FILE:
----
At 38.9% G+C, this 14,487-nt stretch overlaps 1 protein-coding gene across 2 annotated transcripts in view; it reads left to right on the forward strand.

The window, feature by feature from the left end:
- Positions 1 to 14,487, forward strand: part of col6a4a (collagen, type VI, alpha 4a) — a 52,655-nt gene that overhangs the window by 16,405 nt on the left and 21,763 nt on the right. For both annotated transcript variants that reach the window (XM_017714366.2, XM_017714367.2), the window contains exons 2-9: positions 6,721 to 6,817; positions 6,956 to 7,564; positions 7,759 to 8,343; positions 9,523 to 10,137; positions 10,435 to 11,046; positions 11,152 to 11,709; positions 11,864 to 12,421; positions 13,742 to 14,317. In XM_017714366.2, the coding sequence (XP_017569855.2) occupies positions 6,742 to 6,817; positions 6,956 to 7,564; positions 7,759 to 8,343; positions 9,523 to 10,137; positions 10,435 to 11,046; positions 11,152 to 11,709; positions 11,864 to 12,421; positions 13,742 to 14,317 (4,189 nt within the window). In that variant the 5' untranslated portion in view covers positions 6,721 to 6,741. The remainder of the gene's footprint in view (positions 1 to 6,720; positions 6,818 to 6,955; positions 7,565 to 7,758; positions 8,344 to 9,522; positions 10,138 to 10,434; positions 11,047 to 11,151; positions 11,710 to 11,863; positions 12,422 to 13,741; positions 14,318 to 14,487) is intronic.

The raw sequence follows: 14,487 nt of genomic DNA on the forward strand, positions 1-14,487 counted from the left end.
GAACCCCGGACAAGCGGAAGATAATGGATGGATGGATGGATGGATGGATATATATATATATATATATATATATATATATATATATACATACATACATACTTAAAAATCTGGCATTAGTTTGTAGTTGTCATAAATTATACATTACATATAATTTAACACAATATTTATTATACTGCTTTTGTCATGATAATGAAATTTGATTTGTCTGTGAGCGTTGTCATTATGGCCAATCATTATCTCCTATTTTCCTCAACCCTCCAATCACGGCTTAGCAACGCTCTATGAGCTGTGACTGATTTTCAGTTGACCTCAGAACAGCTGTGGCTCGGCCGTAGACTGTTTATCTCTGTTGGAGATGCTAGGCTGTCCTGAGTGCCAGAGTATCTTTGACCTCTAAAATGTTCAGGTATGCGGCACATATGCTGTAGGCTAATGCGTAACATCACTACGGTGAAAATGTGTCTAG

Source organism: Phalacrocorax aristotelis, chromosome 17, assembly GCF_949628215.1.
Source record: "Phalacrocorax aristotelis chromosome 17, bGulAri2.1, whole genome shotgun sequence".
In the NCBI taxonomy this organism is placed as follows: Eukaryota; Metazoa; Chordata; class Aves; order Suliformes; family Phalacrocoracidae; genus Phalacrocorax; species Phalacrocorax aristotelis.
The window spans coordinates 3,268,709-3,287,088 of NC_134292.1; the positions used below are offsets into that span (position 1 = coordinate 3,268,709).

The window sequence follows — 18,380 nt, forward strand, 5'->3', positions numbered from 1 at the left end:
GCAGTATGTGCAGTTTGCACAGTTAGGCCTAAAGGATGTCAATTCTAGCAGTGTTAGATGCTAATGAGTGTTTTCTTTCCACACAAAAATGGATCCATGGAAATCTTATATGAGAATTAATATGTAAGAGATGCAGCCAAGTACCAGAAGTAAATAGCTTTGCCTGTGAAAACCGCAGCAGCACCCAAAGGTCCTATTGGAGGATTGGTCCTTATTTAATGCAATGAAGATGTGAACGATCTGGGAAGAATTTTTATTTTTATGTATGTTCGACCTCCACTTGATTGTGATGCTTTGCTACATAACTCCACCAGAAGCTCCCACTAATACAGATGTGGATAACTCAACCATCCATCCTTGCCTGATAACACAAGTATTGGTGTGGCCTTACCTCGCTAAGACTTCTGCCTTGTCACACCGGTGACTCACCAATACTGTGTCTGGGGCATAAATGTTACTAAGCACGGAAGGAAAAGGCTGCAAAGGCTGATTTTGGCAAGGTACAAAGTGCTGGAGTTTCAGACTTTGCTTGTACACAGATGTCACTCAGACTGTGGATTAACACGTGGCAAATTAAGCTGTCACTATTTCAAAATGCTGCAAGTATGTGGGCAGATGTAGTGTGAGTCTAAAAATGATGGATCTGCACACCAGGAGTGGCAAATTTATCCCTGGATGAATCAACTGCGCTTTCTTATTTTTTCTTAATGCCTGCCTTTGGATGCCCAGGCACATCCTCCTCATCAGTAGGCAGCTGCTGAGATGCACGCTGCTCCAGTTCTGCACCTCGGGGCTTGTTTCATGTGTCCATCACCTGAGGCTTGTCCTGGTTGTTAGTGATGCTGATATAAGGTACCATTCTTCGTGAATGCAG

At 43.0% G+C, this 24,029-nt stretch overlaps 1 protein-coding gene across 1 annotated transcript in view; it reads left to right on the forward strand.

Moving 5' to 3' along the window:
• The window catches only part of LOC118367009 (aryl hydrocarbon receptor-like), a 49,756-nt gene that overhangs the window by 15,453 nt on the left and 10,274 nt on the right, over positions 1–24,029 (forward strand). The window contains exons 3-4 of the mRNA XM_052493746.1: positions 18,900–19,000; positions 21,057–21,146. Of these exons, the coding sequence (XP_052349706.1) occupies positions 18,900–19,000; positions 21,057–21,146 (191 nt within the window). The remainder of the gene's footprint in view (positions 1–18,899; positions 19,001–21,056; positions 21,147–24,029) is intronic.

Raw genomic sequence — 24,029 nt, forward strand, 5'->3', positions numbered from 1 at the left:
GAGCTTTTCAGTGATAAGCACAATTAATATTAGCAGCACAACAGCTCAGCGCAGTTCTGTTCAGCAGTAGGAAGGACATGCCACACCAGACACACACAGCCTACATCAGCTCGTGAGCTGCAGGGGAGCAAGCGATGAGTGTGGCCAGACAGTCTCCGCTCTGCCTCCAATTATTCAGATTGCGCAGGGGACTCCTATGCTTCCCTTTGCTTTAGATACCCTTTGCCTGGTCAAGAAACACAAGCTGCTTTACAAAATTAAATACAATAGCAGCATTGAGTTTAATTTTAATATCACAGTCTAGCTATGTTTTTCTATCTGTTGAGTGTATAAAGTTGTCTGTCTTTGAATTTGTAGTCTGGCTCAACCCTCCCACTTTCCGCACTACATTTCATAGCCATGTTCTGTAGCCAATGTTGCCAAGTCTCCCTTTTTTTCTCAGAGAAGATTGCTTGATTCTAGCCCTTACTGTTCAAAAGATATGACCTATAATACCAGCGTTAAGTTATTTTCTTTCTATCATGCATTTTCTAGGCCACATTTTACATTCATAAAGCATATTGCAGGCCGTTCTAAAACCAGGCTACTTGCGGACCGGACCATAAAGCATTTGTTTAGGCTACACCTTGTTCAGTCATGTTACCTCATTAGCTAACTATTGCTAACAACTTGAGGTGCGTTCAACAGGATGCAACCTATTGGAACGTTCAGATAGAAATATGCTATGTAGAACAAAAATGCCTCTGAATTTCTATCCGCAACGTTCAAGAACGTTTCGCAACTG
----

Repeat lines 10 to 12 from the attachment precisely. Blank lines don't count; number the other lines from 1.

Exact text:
The window sequence follows — 18,380 nt, forward strand, 5'->3', positions numbered from 1 at the left end:
GCAGTATGTGCAGTTTGCACAGTTAGGCCTAAAGGATGTCAATTCTAGCAGTGTTAGATGCTAATGAGTGTTTTCTTTCCACACAAAAATGGATCCATGGAAATCTTATATGAGAATTAATATGTAAGAGATGCAGCCAAGTACCAGAAGTAAATAGCTTTGCCTGTGAAAACCGCAGCAGCACCCAAAGGTCCTATTGGAGGATTGGTCCTTATTTAATGCAATGAAGATGTGAACGATCTGGGAAGAATTTTTATTTTTATGTATGTTCGACCTCCACTTGATTGTGATGCTTTGCTACATAACTCCACCAGAAGCTCCCACTAATACAGATGTGGATAACTCAACCATCCATCCTTGCCTGATAACACAAGTATTGGTGTGGCCTTACCTCGCTAAGACTTCTGCCTTGTCACACCGGTGACTCACCAATACTGTGTCTGGGGCATAAATGTTACTAAGCACGGAAGGAAAAGGCTGCAAAGGCTGATTTTGGCAAGGTACAAAGTGCTGGAGTTTCAGACTTTGCTTGTACACAGATGTCACTCAGACTGTGGATTAACACGTGGCAAATTAAGCTGTCACTATTTCAAAATGCTGCAAGTATGTGGGCAGATGTAGTGTGAGTCTAAAAATGATGGATCTGCACACCAGGAGTGGCAAATTTATCCCTGGATGAATCAACTGCGCTTTCTTATTTTTTCTTAATGCCTGCCTTTGGATGCCCAGGCACATCCTCCTCATCAGTAGGCAGCTGCTGAGATGCACGCTGCTCCAGTTCTGCACCTCGGGGCTTGTTTCATGTGTCCATCACCTGAGGCTTGTCCTGGTTGTTAGTGATGCTGATATAAGGTACCATTCTTCGTGAATGCAG

At 43.0% G+C, this 24,029-nt stretch overlaps 1 protein-coding gene across 1 annotated transcript in view; it reads left to right on the forward strand.